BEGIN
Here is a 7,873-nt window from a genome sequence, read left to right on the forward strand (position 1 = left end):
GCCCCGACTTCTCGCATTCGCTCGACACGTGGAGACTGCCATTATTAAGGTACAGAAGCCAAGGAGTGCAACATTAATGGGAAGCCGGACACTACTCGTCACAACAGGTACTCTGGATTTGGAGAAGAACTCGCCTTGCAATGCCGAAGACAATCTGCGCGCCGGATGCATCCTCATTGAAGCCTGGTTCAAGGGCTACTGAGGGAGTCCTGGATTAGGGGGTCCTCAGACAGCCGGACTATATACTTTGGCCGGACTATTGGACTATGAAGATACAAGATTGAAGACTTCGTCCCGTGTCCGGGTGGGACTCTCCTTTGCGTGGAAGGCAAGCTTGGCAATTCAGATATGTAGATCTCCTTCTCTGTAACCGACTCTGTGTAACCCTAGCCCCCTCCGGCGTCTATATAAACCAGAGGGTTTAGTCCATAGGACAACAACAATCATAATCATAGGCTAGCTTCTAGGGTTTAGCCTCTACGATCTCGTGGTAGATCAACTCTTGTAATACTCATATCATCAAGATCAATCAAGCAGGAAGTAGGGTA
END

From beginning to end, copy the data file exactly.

Here is a 7,873-nt window from a genome sequence, read left to right on the forward strand (position 1 = left end):
GCCCCGACTTCTCGCATTCGCTCGACACGTGGAGACTGCCATTATTAAGGTACAGAAGCCAAGGAGTGCAACATTAATGGGAAGCCGGACACTACTCGTCACAACAGGTACTCTGGATTTGGAGAAGAACTCGCCTTGCAATGCCGAAGACAATCTGCGCGCCGGATGCATCCTCATTGAAGCCTGGTTCAAGGGCTACTGAGGGAGTCCTGGATTAGGGGGTCCTCAGACAGCCGGACTATATACTTTGGCCGGACTATTGGACTATGAAGATACAAGATTGAAGACTTCGTCCCGTGTCCGGGTGGGACTCTCCTTTGCGTGGAAGGCAAGCTTGGCAATTCAGATATGTAGATCTCCTTCTCTGTAACCGACTCTGTGTAACCCTAGCCCCCTCCGGCGTCTATATAAACCAGAGGGTTTAGTCCATAGGACAACAACAATCATAATCATAGGCTAGCTTCTAGGGTTTAGCCTCTACGATCTCGTGGTAGATCAACTCTTGTAATACTCATATCATCAAGATCAATCAAGCAGGAAGTAGGGTA